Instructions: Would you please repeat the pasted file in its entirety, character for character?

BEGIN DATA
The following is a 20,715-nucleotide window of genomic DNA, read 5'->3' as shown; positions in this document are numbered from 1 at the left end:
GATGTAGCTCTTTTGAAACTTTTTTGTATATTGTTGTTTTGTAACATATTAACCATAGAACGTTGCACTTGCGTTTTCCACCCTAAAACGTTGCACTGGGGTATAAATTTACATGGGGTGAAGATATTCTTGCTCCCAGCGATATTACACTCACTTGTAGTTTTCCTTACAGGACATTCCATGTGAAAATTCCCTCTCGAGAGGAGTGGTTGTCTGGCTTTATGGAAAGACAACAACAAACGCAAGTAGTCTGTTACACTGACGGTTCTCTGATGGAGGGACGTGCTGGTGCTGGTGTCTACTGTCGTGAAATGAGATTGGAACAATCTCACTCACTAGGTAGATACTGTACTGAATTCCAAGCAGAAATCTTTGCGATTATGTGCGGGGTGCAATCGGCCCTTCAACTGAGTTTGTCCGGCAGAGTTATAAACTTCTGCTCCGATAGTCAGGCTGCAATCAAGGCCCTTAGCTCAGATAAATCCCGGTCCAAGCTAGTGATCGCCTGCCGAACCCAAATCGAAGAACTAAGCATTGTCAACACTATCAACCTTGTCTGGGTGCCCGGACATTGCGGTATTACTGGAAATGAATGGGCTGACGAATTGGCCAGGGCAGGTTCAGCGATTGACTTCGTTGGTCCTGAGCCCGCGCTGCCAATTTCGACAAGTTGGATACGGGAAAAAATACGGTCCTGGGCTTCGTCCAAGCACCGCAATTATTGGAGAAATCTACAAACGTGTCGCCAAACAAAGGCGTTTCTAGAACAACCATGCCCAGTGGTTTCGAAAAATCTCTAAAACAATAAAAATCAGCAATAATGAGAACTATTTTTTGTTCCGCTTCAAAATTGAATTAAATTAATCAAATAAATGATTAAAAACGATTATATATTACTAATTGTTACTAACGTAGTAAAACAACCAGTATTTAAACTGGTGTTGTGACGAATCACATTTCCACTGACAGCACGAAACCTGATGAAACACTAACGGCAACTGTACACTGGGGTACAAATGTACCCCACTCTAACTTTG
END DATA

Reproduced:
The following is a 20,715-nucleotide window of genomic DNA, read 5'->3' as shown; positions in this document are numbered from 1 at the left end:
GATGTAGCTCTTTTGAAACTTTTTTGTATATTGTTGTTTTGTAACATATTAACCATAGAACGTTGCACTTGCGTTTTCCACCCTAAAACGTTGCACTGGGGTATAAATTTACATGGGGTGAAGATATTCTTGCTCCCAGCGATATTACACTCACTTGTAGTTTTCCTTACAGGACATTCCATGTGAAAATTCCCTCTCGAGAGGAGTGGTTGTCTGGCTTTATGGAAAGACAACAACAAACGCAAGTAGTCTGTTACACTGACGGTTCTCTGATGGAGGGACGTGCTGGTGCTGGTGTCTACTGTCGTGAAATGAGATTGGAACAATCTCACTCACTAGGTAGATACTGTACTGAATTCCAAGCAGAAATCTTTGCGATTATGTGCGGGGTGCAATCGGCCCTTCAACTGAGTTTGTCCGGCAGAGTTATAAACTTCTGCTCCGATAGTCAGGCTGCAATCAAGGCCCTTAGCTCAGATAAATCCCGGTCCAAGCTAGTGATCGCCTGCCGAACCCAAATCGAAGAACTAAGCATTGTCAACACTATCAACCTTGTCTGGGTGCCCGGACATTGCGGTATTACTGGAAATGAATGGGCTGACGAATTGGCCAGGGCAGGTTCAGCGATTGACTTCGTTGGTCCTGAGCCCGCGCTGCCAATTTCGACAAGTTGGATACGGGAAAAAATACGGTCCTGGGCTTCGTCCAAGCACCGCAATTATTGGAGAAATCTACAAACGTGTCGCCAAACAAAGGCGTTTCTAGAACAACCATGCCCAGTGGTTTCGAAAAATCTCTAAAACAATAAAAATCAGCAATAATGAGAACTATTTTTTGTTCCGCTTCAAAATTGAATTAAATTAATCAAATAAATGATTAAAAACGATTATATATTACTAATTGTTACTAACGTAGTAAAACAACCAGTATTTAAACTGGTGTTGTGACGAATCACATTTCCACTGACAGCACGAAACCTGATGAAACACTAACGGCAACTGTACACTGGGGTACAAATGTACCCCACTCTAACTTTG